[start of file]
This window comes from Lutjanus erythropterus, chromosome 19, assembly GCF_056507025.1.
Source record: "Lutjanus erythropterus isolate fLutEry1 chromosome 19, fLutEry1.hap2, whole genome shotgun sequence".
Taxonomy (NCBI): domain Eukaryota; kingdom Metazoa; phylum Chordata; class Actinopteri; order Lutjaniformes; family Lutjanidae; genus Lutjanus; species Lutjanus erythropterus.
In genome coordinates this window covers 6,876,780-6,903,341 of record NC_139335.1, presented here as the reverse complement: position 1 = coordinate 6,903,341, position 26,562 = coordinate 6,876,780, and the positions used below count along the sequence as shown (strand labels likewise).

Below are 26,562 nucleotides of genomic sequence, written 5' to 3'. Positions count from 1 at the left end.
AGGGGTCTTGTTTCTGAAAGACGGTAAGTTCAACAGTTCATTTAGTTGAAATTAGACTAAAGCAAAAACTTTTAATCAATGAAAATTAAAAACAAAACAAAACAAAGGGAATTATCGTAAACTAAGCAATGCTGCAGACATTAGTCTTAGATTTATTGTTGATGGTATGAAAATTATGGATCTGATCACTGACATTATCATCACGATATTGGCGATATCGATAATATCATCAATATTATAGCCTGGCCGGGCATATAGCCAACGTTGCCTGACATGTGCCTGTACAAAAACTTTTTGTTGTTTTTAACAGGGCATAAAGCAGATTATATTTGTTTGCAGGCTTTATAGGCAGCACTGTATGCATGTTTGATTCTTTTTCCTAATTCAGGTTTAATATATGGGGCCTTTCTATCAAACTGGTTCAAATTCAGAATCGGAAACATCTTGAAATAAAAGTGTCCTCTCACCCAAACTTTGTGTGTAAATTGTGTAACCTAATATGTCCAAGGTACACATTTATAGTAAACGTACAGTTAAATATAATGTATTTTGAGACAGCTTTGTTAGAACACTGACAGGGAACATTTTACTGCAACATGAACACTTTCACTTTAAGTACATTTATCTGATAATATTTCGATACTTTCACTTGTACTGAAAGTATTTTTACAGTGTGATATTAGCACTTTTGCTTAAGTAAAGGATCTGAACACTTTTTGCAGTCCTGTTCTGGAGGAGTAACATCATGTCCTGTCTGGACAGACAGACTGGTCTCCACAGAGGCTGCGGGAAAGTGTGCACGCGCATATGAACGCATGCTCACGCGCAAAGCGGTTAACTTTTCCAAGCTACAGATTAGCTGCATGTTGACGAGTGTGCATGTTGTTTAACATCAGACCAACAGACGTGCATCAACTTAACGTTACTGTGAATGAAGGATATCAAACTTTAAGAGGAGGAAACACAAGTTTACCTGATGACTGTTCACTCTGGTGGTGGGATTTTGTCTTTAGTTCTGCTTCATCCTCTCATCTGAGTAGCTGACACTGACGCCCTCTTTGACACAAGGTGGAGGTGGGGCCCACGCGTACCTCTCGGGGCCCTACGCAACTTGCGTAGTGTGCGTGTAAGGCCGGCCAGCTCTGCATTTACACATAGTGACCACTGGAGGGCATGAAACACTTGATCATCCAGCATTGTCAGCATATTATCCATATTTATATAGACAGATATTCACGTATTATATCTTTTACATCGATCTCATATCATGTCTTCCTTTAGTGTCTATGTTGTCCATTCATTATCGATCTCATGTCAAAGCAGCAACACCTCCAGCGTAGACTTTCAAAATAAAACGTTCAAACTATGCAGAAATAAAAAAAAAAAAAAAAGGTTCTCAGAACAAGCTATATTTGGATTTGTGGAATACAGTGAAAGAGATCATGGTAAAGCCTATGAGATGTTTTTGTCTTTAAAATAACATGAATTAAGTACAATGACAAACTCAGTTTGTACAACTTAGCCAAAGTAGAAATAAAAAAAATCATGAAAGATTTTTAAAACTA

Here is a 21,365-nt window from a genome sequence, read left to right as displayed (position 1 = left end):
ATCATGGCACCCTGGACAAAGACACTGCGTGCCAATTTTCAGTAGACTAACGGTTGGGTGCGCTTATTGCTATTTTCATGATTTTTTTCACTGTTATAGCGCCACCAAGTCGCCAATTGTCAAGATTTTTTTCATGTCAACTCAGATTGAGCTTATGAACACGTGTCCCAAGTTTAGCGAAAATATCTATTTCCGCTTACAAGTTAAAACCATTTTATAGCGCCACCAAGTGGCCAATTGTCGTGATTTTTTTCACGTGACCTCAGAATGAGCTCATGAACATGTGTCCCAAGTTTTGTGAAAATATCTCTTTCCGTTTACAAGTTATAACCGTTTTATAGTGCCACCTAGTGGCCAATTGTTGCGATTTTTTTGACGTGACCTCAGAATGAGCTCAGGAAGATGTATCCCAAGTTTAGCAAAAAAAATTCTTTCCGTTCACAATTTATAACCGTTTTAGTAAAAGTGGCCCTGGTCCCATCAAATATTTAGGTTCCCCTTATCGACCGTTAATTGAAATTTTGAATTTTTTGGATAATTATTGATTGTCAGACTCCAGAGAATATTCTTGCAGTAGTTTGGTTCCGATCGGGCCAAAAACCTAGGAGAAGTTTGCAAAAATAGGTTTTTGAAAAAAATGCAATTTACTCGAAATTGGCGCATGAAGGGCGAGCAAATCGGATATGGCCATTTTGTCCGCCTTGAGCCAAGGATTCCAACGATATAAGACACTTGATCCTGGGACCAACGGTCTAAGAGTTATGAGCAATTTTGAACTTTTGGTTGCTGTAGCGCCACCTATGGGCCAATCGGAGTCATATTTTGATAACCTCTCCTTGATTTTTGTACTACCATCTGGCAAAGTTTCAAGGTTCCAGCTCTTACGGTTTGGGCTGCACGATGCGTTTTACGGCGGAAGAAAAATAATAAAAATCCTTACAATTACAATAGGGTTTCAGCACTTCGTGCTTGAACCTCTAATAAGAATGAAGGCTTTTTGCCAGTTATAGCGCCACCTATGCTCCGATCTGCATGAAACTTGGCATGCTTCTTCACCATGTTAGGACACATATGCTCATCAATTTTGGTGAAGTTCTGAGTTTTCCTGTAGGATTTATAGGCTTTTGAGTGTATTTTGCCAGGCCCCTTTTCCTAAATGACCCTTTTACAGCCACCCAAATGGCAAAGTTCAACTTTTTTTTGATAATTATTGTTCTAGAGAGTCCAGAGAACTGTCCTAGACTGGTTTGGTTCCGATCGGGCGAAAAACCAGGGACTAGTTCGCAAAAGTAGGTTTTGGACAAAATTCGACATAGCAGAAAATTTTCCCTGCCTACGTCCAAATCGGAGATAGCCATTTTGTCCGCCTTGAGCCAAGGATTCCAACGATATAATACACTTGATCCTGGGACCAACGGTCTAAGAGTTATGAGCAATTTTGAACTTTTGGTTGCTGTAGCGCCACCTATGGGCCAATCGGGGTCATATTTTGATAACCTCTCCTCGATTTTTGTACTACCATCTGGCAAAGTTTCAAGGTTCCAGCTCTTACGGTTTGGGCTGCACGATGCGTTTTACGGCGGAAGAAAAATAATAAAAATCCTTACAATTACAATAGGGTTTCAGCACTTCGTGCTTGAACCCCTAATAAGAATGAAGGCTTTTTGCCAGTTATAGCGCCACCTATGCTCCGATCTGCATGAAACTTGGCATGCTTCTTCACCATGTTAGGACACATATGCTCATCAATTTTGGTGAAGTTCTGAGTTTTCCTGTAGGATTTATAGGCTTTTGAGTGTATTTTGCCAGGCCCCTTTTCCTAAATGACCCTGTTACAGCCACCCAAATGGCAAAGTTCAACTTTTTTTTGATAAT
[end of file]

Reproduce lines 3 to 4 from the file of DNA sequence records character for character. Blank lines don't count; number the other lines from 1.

Taxonomy (NCBI): domain Eukaryota; kingdom Metazoa; phylum Chordata; class Actinopteri; order Lutjaniformes; family Lutjanidae; genus Lutjanus; species Lutjanus erythropterus.
In genome coordinates this window covers 6,876,780-6,903,341 of record NC_139335.1, presented here as the reverse complement: position 1 = coordinate 6,903,341, position 26,562 = coordinate 6,876,780, and the positions used below count along the sequence as shown (strand labels likewise).